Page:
Box office poison

This week saw a major blow to Los Angeles’ pension reform when the city’s employee relations board ordered the city council to rescind a 2012 law that scaled back pension benefits for new employees of the Coalition of Los Angeles City Unions. Los Angeles will likely appeal the ruling and, as Fitch Ratings notes in an analysis released Aug. 5, the city is expected to eventually prevail. Still, the challenge for L.A. is a notable one. Many localities and states have instituted pension reforms that only apply to new employees because the prevailing notion is that the pension protections afforded to current employees don’t extend to people who haven’t been hired yet.

In its analysis, Fitch says “the ability to adjust pension benefits for future employees [is] critical to Los Angeles' financial flexibility.” Savings from the reform are estimated at approximately $4.3 billion over 30 years, beginning at close to $4 million in the first two years. The labor board ruling upholds an earlier ruling by a hearing officer who said the changes, which also hiked the retirement age of new workers, had to be negotiated even if they applied to new employees.

Putting out the financial fire

Bankrupt San Bernardino is looking everywhere to trim costs. The latest idea is a plan that would make it cheaper to run the fire department – by making someone else do it. This week, the city manager got permission from council to seek proposals from outside fire departments that could potentially provide fire services for less money.

The San Bernardino Sun reports that those outside departments vying for the gig could include the San Bernardino County Fire Department and the state fire agency. The city manager would have the authority to negotiate with departments that respond to the request. It’s a bold move for the council (previous outsourcing attempts have failed) but that’s in part because it’s expected to be challenged by the local fire union. But the city's bankruptcy, for which it filed in 2012, has made the situation more urgent. “There will come a time when the judge will throw us out of bankruptcy court” if the city doesn’t show financial viability, Councilman Fred Shorett told the Sun. “We need to be looking under every stone.”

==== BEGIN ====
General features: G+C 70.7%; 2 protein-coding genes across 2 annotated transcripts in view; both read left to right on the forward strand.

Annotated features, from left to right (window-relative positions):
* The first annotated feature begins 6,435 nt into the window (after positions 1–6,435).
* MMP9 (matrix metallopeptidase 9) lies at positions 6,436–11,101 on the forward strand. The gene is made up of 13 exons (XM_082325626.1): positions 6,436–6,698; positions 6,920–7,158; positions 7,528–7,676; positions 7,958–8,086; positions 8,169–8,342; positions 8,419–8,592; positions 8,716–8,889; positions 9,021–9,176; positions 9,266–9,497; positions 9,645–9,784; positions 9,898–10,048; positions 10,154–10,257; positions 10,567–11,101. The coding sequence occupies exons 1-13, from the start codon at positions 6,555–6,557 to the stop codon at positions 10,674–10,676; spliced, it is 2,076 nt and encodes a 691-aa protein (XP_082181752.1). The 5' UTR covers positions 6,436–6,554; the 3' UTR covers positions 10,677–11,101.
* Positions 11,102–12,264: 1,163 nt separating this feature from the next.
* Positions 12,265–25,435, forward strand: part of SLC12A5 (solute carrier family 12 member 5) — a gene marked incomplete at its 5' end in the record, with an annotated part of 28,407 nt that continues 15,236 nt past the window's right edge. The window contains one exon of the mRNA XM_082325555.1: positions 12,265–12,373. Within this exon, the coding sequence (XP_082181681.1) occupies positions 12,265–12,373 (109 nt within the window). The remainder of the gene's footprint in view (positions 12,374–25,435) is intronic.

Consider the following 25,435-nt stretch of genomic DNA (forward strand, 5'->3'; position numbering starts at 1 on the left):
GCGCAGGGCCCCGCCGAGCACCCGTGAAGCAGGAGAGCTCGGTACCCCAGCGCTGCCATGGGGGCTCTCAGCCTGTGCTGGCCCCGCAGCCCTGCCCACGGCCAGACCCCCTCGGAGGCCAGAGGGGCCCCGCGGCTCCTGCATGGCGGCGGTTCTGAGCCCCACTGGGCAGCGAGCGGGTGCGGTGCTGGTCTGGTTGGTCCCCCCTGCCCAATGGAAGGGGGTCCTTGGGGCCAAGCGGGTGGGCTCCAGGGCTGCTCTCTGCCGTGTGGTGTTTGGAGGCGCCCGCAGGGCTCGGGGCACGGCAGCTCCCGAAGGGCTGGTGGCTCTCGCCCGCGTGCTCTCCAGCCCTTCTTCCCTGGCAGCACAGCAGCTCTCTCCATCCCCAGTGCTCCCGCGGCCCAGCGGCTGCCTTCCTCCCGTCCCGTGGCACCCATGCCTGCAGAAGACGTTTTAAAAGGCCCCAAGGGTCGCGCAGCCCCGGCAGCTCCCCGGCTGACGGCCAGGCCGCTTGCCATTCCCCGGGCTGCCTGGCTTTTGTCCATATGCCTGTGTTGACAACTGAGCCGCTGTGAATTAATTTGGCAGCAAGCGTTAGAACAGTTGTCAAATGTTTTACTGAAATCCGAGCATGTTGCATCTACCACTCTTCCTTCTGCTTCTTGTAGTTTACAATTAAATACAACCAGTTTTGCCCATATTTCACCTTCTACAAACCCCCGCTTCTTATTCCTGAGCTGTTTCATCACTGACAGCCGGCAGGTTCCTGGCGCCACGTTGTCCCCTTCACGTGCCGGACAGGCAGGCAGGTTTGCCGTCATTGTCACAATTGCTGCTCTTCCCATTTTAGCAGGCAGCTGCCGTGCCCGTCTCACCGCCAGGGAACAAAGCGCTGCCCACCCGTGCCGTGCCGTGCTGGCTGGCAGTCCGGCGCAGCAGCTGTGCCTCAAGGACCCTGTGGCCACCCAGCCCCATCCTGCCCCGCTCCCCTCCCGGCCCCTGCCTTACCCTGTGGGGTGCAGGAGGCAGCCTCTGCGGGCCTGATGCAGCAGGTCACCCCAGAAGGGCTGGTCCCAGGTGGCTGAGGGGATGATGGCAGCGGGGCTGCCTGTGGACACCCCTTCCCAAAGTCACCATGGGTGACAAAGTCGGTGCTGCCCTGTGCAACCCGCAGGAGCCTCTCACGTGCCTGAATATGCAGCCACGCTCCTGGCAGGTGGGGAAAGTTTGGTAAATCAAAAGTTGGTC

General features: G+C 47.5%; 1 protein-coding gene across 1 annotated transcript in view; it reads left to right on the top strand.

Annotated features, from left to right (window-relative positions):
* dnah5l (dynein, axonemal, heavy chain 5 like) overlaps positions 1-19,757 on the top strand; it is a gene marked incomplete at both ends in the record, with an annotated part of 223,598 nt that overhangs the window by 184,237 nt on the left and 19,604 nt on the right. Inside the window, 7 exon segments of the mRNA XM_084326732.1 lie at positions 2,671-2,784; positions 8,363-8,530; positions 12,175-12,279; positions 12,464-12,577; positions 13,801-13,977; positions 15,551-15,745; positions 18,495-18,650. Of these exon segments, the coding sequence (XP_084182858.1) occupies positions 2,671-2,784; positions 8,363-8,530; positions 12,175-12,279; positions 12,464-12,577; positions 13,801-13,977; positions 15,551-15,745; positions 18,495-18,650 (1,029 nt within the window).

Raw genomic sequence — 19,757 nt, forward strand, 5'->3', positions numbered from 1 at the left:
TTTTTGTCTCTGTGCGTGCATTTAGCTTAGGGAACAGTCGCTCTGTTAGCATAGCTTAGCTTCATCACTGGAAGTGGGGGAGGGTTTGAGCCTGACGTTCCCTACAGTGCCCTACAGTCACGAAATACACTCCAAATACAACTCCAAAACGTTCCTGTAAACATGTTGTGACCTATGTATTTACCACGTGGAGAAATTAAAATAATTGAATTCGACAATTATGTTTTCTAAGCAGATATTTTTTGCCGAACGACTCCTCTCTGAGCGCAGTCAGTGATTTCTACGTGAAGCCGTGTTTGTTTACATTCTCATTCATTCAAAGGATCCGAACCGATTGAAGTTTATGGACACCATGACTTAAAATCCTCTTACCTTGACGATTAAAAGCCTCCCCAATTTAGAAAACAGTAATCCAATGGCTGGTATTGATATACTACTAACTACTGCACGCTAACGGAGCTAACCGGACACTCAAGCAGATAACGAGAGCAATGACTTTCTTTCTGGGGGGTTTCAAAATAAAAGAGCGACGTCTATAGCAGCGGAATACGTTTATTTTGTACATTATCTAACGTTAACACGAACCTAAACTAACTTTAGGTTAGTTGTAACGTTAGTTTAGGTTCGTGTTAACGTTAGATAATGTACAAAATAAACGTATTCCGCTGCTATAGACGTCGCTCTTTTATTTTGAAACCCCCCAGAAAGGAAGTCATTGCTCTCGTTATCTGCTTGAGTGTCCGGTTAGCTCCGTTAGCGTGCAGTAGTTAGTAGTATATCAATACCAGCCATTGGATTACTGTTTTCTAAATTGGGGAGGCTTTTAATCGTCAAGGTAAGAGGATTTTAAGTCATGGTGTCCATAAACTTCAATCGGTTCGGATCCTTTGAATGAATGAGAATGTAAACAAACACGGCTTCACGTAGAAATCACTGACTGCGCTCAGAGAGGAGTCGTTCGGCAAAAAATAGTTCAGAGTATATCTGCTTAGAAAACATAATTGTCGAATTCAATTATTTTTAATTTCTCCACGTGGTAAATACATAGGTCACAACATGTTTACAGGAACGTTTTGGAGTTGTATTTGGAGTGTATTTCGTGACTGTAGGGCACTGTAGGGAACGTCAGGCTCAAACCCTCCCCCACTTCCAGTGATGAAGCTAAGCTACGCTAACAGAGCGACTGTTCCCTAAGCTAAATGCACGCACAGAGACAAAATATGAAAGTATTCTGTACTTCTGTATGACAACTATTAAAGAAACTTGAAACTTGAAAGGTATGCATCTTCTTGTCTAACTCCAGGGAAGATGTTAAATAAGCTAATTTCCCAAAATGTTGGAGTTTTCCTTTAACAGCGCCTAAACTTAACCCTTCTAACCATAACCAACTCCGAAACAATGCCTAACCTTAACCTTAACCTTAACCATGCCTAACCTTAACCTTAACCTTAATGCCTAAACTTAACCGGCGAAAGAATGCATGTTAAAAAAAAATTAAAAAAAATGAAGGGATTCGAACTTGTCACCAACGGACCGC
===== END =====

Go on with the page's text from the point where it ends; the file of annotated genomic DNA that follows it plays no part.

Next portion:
Do you want the good news or the bad news first?

With another three months of ratings actions under their belts the three major credit ratings agencies have issued some new assessments of municipal financial health and the bottom line is things are, well, OK. Good, but not great. Each report has pluses and minuses. That wishy-washy enough for you?

Let’s start with Standard & Poor’s assessment (the unexciting report title, "U.S. Public Finance Rating Changes Were Still Positive In The Second Quarter, But A Bit Less So," basically says it all), which finds that the ratio between its credit rating upgrades and its downgrades over the last three months is the smallest it’s been in a year. It’s now issuing about two upgrades for every one downgrade, instead of the four-to-one ratio during the first three months of 2014. But, and here’s the silver lining, S&P attributes the lion’s share of that ratio shift to its downgrade of New Jersey and its related credits. (S&P also downgraded Kansas' debt this week so we may see a repeat tale for the third quarter of 2014.)

Moody’s Investors Service tells us the almost opposite story. Its downgrades are still outpacing upgrades, which has been the trend for this agency. (For more on why Moody’s and S&P seem to be heading in opposite directions, read this story about some who question the methodology.) What’s different for Moody’s is that for the first time in six years the overall value of debt it upgraded was higher than the total value downgraded. This shift  the agency attributes to its upgrade of states – like California and New York – that hold a lot of debt. Moody’s final assessment of muni finance is lukewarm, noting that most issuers will “continue to see stability” (not exactly a headline-grabbing word), but some still have not recovered from the recession.

Finally, Fitch Ratings comes in with its own muted assessment that municipalities and states should see only “moderate” economic and revenue growth for the remainder of the year. Like S&P, Fitch’s ratings upgrades outpaced downgrades about two-to-one for states. But its ratio for municipalities was about even. Fitch says it expects most states to remain stable (just Connecticut, Illinois, Mississippi, New Jersey, and Pennsylvania have a negative credit outlook; everyone else has a stable one) as they continue to manage budgets closely. But some munis are on shakier ground in those states that have either a history of not helping troubled cities or only stepping in after a crisis escalates. (And yes, Detroit is specifically mentioned.)